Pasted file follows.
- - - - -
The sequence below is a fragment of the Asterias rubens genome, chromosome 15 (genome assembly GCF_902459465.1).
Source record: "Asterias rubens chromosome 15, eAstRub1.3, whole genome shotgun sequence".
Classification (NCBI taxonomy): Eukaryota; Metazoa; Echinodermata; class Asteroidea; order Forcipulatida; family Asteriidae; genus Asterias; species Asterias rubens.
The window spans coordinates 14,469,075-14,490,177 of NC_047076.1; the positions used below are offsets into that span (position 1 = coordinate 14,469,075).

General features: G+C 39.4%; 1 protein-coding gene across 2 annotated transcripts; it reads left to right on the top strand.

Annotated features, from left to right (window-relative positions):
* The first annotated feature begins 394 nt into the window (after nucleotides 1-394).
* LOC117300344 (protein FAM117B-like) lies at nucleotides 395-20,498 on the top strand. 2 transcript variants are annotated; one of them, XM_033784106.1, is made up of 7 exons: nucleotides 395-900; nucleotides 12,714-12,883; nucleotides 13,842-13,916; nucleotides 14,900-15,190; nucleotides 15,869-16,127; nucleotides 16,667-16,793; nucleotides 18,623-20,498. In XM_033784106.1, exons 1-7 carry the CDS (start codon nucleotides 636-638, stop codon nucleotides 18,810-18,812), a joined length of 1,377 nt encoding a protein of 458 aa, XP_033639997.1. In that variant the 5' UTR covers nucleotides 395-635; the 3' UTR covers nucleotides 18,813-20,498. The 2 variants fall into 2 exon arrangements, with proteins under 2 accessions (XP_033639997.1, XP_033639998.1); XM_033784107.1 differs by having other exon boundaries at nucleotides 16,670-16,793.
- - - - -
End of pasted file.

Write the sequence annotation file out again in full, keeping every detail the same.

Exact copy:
The sequence below is a fragment of the Asterias rubens genome, chromosome 15 (genome assembly GCF_902459465.1).
Source record: "Asterias rubens chromosome 15, eAstRub1.3, whole genome shotgun sequence".
Classification (NCBI taxonomy): Eukaryota; Metazoa; Echinodermata; class Asteroidea; order Forcipulatida; family Asteriidae; genus Asterias; species Asterias rubens.
The window spans coordinates 14,469,075-14,490,177 of NC_047076.1; the positions used below are offsets into that span (position 1 = coordinate 14,469,075).

General features: G+C 39.4%; 1 protein-coding gene across 2 annotated transcripts; it reads left to right on the top strand.

Annotated features, from left to right (window-relative positions):
* The first annotated feature begins 394 nt into the window (after nucleotides 1-394).
* LOC117300344 (protein FAM117B-like) lies at nucleotides 395-20,498 on the top strand. 2 transcript variants are annotated; one of them, XM_033784106.1, is made up of 7 exons: nucleotides 395-900; nucleotides 12,714-12,883; nucleotides 13,842-13,916; nucleotides 14,900-15,190; nucleotides 15,869-16,127; nucleotides 16,667-16,793; nucleotides 18,623-20,498. In XM_033784106.1, exons 1-7 carry the CDS (start codon nucleotides 636-638, stop codon nucleotides 18,810-18,812), a joined length of 1,377 nt encoding a protein of 458 aa, XP_033639997.1. In that variant the 5' UTR covers nucleotides 395-635; the 3' UTR covers nucleotides 18,813-20,498. The 2 variants fall into 2 exon arrangements, with proteins under 2 accessions (XP_033639997.1, XP_033639998.1); XM_033784107.1 differs by having other exon boundaries at nucleotides 16,670-16,793.